# E :: Resistors

Time Limit: 10 Seconds Memory Limit: 65536 KB

Every electrical appliance (such as a light bulb) has a certain resistance. If the appliance is connected to a given voltage, the higher its resistance, the lower the current flowing through the appliance. The unit of measurement for resistance is the ohm. In order to avoid round-off errors that can affect floating-point numbers, we will use rational numbers (quotients of positive integers) to represent the resistance of an appliance numerically.

There are two basic ways to connect two or more appliances into a configuration of appliances: serially (Figure 1) or parallel (Figure 2).

Two or more configurations can be further connected serially or parallel to yield another (more complex) configuration yet, and this process of building more complex configurations from existing ones can be repeated any number of times (Figure 3).

In general, a configuration is either a single appliance, or a serial connection of two or more configurations, or a parallel connection of two or more configurations.

The resistance of a configuration of resistors can be computed according to the following two rules:

1. The resistance of a serial configuration is the sum of the resistances of its component configurations.

2. The resistance of a parallel configuration is the reciprocal of the sum of the reciprocals of its component configurations.

In Figure 1, the resistance of the configuration is 3/2 + 3/4 + 1/4 = 5/2 ohm.

In Figure 2, the resistance of the configuration is 1/(1/(3/2) + 1/(1/2) + 1/ (1/4)) = 3/20 ohm

In Figure 3, we first calculate 1/(1/(1/2) + 1/(2/3)) + 2/5 = 24/35 and 1/2 + 1/(1/(2/3) + 1/(2/5)) + 3/2 = 9/4. Adding the reciprocals of these two values and reciprocating the result, we get 72/137 ohm.

A configuration can be represented in text format.

• A single appliance is represented by the numerical value of its resistance (without enclosing parentheses).

• A configuration that is the serial connection of several configurations is represented as a list of the representations of its components, separated by the ampersand character ("&") and enclosed in a pair of parentheses.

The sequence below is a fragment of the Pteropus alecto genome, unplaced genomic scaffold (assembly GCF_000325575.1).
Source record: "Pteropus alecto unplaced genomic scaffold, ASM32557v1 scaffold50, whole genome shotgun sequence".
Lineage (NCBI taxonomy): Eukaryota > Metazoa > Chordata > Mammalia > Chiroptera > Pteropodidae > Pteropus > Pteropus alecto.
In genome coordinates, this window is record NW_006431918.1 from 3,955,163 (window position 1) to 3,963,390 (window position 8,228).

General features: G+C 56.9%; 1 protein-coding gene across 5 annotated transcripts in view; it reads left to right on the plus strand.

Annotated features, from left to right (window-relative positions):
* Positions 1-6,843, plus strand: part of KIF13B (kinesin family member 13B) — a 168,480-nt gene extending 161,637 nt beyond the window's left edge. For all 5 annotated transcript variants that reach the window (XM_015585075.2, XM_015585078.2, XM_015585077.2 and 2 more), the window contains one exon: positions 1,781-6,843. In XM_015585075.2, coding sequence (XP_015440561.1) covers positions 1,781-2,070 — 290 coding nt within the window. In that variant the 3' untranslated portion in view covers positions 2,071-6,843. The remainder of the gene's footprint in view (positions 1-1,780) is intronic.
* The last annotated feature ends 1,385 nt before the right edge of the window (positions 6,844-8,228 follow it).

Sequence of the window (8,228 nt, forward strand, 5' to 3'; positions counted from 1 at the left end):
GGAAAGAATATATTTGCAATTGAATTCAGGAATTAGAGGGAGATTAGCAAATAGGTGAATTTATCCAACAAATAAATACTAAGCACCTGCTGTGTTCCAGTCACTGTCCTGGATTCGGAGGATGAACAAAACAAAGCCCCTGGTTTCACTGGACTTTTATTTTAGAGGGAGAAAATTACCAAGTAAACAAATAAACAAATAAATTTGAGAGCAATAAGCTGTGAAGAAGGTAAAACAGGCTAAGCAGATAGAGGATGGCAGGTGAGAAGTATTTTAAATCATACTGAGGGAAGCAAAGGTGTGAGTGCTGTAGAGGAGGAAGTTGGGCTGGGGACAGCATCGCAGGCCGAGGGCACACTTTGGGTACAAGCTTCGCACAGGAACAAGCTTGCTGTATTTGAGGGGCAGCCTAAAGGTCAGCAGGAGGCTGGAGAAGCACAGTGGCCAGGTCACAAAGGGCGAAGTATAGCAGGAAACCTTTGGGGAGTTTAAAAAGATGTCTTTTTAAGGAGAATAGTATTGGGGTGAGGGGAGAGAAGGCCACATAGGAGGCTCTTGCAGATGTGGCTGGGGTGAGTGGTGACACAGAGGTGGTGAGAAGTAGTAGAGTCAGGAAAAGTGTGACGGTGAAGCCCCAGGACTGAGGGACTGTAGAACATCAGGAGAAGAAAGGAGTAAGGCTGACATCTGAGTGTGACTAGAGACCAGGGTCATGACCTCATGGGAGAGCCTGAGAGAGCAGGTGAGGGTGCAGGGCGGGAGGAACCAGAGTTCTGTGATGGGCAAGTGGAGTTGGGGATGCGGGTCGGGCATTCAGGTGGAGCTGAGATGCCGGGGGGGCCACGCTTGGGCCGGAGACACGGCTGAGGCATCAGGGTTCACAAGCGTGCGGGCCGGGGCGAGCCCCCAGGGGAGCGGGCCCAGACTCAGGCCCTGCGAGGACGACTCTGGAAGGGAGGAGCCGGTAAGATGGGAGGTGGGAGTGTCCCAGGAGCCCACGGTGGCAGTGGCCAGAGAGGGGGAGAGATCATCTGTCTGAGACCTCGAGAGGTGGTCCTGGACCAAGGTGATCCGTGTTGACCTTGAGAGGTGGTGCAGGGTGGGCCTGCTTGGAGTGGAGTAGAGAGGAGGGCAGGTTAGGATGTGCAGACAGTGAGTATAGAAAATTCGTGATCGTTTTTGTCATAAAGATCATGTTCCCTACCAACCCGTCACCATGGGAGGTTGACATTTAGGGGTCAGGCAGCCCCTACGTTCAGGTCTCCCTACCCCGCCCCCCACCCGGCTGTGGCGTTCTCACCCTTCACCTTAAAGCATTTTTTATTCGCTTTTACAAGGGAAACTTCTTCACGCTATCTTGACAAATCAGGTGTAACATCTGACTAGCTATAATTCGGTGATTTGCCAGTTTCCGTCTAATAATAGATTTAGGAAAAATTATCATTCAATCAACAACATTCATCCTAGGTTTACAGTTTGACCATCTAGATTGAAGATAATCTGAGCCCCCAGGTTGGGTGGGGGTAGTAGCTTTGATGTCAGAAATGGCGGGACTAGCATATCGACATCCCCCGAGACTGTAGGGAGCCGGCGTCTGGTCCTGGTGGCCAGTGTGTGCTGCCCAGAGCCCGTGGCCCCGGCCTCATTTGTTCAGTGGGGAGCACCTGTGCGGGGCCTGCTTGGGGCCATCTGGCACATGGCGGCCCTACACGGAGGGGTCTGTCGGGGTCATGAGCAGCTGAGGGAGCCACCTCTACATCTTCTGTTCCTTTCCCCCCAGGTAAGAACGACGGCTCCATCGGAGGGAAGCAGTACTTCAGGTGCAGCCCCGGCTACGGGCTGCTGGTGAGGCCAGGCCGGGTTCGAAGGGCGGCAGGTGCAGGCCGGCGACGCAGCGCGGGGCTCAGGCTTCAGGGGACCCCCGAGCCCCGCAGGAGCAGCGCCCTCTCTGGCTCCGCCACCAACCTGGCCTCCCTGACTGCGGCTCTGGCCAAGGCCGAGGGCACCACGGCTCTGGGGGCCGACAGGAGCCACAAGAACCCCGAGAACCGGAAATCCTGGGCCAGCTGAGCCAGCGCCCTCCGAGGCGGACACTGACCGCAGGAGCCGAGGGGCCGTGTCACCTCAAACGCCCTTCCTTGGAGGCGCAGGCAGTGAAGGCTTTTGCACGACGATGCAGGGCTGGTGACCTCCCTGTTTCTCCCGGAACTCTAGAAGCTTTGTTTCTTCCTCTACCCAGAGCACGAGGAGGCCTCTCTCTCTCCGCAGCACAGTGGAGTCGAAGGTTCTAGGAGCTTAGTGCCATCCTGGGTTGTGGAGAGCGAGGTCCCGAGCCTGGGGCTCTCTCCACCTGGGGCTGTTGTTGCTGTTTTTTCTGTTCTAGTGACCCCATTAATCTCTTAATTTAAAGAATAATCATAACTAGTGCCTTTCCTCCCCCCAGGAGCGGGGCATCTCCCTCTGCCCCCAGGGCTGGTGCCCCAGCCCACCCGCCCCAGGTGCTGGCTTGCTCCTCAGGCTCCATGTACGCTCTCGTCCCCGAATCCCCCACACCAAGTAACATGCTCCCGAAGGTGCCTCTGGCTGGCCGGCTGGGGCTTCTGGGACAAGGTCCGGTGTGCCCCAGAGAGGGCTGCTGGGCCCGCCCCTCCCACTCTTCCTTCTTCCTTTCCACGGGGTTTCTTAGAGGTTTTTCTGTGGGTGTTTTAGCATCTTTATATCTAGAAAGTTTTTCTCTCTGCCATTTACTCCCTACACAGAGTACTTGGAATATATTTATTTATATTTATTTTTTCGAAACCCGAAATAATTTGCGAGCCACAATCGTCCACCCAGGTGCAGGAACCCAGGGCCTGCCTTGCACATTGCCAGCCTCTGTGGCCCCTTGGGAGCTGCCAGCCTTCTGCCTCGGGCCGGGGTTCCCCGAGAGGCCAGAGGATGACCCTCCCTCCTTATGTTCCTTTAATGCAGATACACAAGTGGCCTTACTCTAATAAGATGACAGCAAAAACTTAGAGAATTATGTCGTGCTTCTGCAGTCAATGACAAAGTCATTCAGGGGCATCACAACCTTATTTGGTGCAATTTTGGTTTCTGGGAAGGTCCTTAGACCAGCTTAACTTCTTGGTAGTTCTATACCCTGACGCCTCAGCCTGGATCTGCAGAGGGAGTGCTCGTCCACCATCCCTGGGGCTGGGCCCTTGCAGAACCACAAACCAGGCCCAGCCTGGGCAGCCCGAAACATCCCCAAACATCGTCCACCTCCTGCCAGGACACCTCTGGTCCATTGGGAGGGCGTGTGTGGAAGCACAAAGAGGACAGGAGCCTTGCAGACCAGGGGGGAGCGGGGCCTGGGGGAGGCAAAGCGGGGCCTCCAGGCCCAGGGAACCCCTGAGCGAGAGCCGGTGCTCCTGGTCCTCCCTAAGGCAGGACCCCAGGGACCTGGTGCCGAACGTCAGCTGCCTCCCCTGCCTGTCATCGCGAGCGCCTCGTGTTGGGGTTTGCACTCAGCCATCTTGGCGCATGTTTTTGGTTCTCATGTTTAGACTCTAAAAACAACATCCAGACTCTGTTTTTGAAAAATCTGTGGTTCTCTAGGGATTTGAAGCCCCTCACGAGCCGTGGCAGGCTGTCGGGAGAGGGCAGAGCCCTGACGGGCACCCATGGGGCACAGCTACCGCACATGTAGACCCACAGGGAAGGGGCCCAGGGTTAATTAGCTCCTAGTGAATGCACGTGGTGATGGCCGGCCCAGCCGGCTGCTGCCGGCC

• A configuration that is the parallel connection of several configurations is represented as a list of the representations of its components, separated by the vertical bar character ("|") and enclosed in a pair of parentheses.

Thus, figures 1, 2, and 3 are represented in text format by the respective expressions:

(3/2 & 3/4 & 1/4)

(3/2 | 1/2 | 1/4)

(((1/2 | 2/3) & 2/5) | (1/2 & (2/3 | 2/5) & 3/2))

## Input

The input consists of a number of test cases, one test case per line. Each line of the input contains a valid expression that defines a configuration according to the rules stated above. The resistance values of the appliances will be positive rational numbers, in the form NUMERATOR/DENOMINATOR. There will be one blank space on each side of every ampersand or vertical bar. There will be no other blank spaces in the expression.

## Output

For each test case, print the resistance of the configuration on a new line, in the form NUMERATOR/DENOMINATOR, with all common factors of NUMERATOR and DENOMINATOR cancelled. Do not print any blank spaces.

## Sample Input

15/1 (3/2 & 3/4 & 1/4) (3/2 | 1/2 | 1/4) ((1/2 | 2/3) & 2/5) (1/2 & (2/3 | 2/5) & 3/2) (((1/2 | 2/3) & 2/5) | (1/2 & (2/3 | 2/5) & 3/2))

## Sample Output

15/1 5/2 3/20 24/35 9/4 72/137Submit

Source: Rocky Mountain Regional 2009